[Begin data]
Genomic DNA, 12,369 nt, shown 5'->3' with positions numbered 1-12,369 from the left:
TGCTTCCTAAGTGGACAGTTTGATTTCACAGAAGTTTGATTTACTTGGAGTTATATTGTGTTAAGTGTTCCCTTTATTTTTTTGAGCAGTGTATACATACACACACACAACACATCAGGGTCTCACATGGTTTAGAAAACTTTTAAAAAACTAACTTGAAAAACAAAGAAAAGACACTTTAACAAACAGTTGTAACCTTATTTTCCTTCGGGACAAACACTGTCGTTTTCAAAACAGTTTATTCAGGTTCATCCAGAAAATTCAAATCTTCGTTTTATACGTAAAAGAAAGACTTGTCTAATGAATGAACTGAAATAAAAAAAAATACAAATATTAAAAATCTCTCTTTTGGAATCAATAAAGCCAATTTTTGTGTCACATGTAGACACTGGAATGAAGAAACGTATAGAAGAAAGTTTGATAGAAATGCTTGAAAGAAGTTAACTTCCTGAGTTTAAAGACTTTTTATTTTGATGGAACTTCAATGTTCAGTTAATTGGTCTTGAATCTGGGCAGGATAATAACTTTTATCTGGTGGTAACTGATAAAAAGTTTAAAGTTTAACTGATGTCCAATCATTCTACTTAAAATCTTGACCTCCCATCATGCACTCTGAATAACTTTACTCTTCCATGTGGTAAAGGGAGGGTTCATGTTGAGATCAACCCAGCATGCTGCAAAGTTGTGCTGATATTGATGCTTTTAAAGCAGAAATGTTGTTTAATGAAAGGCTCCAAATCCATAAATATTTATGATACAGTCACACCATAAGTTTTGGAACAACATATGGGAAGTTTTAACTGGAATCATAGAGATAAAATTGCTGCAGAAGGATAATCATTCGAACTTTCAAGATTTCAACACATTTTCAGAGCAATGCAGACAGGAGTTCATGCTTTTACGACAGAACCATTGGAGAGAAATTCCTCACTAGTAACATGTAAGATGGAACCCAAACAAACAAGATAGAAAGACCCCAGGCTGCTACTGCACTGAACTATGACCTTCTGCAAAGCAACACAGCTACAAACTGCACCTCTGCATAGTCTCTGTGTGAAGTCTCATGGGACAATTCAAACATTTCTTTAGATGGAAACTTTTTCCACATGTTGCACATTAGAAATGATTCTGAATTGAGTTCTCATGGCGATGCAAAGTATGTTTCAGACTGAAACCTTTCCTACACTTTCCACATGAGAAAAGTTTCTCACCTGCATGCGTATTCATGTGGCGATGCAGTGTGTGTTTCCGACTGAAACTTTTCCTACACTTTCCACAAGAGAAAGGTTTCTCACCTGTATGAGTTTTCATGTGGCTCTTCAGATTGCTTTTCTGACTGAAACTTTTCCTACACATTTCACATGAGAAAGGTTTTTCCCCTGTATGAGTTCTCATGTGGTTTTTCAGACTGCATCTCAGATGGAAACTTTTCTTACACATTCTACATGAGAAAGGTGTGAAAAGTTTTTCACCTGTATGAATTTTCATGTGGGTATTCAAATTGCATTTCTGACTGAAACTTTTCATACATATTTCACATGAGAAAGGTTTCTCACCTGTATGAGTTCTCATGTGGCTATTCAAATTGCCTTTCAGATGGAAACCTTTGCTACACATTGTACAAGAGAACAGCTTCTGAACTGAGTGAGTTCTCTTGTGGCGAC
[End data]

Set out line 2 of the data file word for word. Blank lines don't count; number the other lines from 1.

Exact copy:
TGCTTCCTAAGTGGACAGTTTGATTTCACAGAAGTTTGATTTACTTGGAGTTATATTGTGTTAAGTGTTCCCTTTATTTTTTTGAGCAGTGTATACATACACACACACAACACATCAGGGTCTCACATGGTTTAGAAAACTTTTAAAAAACTAACTTGAAAAACAAAGAAAAGACACTTTAACAAACAGTTGTAACCTTATTTTCCTTCGGGACAAACACTGTCGTTTTCAAAACAGTTTATTCAGGTTCATCCAGAAAATTCAAATCTTCGTTTTATACGTAAAAGAAAGACTTGTCTAATGAATGAACTGAAATAAAAAAAAATACAAATATTAAAAATCTCTCTTTTGGAATCAATAAAGCCAATTTTTGTGTCACATGTAGACACTGGAATGAAGAAACGTATAGAAGAAAGTTTGATAGAAATGCTTGAAAGAAGTTAACTTCCTGAGTTTAAAGACTTTTTATTTTGATGGAACTTCAATGTTCAGTTAATTGGTCTTGAATCTGGGCAGGATAATAACTTTTATCTGGTGGTAACTGATAAAAAGTTTAAAGTTTAACTGATGTCCAATCATTCTACTTAAAATCTTGACCTCCCATCATGCACTCTGAATAACTTTACTCTTCCATGTGGTAAAGGGAGGGTTCATGTTGAGATCAACCCAGCATGCTGCAAAGTTGTGCTGATATTGATGCTTTTAAAGCAGAAATGTTGTTTAATGAAAGGCTCCAAATCCATAAATATTTATGATACAGTCACACCATAAGTTTTGGAACAACATATGGGAAGTTTTAACTGGAATCATAGAGATAAAATTGCTGCAGAAGGATAATCATTCGAACTTTCAAGATTTCAACACATTTTCAGAGCAATGCAGACAGGAGTTCATGCTTTTACGACAGAACCATTGGAGAGAAATTCCTCACTAGTAACATGTAAGATGGAACCCAAACAAACAAGATAGAAAGACCCCAGGCTGCTACTGCACTGAACTATGACCTTCTGCAAAGCAACACAGCTACAAACTGCACCTCTGCATAGTCTCTGTGTGAAGTCTCATGGGACAATTCAAACATTTCTTTAGATGGAAACTTTTTCCACATGTTGCACATTAGAAATGATTCTGAATTGAGTTCTCATGGCGATGCAAAGTATGTTTCAGACTGAAACCTTTCCTACACTTTCCACATGAGAAAAGTTTCTCACCTGCATGCGTATTCATGTGGCGATGCAGTGTGTGTTTCCGACTGAAACTTTTCCTACACTTTCCACAAGAGAAAGGTTTCTCACCTGTATGAGTTTTCATGTGGCTCTTCAGATTGCTTTTCTGACTGAAACTTTTCCTACACATTTCACATGAGAAAGGTTTTTCCCCTGTATGAGTTCTCATGTGGTTTTTCAGACTGCATCTCAGATGGAAACTTTTCTTACACATTCTACATGAGAAAGGTGTGAAAAGTTTTTCACCTGTATGAATTTTCATGTGGGTATTCAAATTGCATTTCTGACTGAAACTTTTCATACATATTTCACATGAGAAAGGTTTCTCACCTGTATGAGTTCTCATGTGGCTATTCAAATTGCCTTTCAGATGGAAACCTTTGCTACACATTGTACAAGAGAACAGCTTCTGAACTGAGTGAGTTCTCTTGTGGCGAC